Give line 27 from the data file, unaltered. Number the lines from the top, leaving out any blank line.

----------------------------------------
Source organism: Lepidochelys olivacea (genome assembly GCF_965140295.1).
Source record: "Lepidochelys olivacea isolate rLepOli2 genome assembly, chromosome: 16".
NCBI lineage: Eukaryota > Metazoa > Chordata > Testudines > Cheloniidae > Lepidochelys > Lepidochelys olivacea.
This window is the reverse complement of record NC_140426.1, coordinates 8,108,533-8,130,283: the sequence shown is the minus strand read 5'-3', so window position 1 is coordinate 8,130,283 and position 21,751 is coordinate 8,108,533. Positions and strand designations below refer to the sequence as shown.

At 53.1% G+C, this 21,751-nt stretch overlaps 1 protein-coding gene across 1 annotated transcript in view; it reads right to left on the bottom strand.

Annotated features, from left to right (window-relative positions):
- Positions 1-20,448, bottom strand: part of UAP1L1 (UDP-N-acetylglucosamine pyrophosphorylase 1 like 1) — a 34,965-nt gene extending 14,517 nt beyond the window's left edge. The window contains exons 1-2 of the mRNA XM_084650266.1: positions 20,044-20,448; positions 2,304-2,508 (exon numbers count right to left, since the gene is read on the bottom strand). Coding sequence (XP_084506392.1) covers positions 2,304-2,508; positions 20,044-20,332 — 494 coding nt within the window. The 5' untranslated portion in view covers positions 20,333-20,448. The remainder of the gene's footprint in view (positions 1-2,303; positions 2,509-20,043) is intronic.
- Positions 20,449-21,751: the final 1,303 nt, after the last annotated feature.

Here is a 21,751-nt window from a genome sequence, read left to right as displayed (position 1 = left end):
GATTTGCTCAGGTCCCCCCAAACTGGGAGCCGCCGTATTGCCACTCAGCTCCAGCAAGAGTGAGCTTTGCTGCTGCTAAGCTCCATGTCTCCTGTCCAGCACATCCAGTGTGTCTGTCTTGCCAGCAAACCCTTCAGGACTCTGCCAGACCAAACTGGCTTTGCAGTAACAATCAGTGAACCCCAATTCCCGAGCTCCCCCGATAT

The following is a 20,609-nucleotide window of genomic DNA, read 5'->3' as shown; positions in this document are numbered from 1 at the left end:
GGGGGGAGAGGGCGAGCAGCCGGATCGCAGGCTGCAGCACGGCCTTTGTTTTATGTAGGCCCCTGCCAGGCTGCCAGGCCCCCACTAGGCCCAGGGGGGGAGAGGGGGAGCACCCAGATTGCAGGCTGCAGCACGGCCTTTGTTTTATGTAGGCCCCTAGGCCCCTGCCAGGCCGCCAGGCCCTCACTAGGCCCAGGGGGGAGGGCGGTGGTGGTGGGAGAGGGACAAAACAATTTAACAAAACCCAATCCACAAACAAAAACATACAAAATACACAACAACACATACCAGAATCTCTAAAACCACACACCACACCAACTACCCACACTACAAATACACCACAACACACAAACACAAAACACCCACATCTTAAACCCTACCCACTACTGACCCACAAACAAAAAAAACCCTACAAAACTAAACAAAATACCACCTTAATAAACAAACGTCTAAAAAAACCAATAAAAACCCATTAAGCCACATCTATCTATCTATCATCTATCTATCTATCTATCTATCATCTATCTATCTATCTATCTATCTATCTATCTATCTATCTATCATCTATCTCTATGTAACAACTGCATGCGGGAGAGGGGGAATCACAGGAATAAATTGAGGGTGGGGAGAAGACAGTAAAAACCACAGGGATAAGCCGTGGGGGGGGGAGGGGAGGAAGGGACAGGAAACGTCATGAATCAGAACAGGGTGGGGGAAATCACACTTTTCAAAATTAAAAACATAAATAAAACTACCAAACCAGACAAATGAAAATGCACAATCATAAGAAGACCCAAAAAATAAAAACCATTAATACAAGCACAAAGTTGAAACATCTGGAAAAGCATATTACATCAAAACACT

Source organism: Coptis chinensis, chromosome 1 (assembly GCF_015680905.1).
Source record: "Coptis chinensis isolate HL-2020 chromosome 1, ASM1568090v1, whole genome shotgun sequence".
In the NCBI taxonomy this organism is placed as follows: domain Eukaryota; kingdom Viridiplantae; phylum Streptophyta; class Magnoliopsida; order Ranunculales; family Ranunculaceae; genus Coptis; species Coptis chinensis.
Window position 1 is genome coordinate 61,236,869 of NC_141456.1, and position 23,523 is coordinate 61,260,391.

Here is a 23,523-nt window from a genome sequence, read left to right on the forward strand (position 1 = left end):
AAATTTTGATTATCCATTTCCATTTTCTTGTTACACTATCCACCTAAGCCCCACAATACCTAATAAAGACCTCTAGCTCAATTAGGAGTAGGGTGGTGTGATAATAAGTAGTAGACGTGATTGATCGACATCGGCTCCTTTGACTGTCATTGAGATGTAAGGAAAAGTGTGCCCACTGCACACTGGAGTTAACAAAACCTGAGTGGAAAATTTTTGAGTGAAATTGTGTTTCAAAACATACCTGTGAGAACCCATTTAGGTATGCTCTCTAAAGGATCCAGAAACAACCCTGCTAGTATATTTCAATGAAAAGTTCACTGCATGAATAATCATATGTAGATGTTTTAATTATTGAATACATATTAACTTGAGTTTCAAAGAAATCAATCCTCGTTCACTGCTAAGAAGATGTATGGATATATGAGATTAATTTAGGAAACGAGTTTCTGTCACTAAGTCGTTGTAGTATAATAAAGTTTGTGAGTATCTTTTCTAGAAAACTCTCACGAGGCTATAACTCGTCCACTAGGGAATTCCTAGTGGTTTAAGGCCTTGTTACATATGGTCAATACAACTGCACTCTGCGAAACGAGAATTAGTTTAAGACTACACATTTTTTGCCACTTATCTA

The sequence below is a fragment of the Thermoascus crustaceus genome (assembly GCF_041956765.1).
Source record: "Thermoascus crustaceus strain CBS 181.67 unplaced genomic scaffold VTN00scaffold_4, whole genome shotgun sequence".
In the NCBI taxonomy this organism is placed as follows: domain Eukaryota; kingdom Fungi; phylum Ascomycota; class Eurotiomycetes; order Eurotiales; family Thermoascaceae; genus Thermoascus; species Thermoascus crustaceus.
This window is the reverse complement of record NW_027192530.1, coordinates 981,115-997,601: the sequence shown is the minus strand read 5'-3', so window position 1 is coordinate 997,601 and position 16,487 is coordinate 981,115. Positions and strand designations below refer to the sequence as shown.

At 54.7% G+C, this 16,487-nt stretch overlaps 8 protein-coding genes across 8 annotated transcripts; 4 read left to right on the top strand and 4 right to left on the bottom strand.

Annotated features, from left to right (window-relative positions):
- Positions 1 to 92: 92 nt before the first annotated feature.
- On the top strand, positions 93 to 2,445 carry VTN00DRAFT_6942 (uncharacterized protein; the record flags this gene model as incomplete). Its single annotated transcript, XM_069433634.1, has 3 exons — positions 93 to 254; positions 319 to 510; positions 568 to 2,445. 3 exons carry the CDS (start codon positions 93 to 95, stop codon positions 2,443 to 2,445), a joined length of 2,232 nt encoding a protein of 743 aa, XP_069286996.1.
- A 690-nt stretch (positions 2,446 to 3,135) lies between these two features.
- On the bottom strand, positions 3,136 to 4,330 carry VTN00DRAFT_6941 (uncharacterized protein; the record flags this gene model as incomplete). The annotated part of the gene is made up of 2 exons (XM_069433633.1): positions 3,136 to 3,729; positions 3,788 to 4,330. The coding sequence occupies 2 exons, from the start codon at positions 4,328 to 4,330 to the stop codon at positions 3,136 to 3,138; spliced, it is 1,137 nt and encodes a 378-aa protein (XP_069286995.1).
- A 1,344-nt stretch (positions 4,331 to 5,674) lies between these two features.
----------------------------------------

- A 690-nt stretch (positions 2,446 to 3,135) lies between these two features.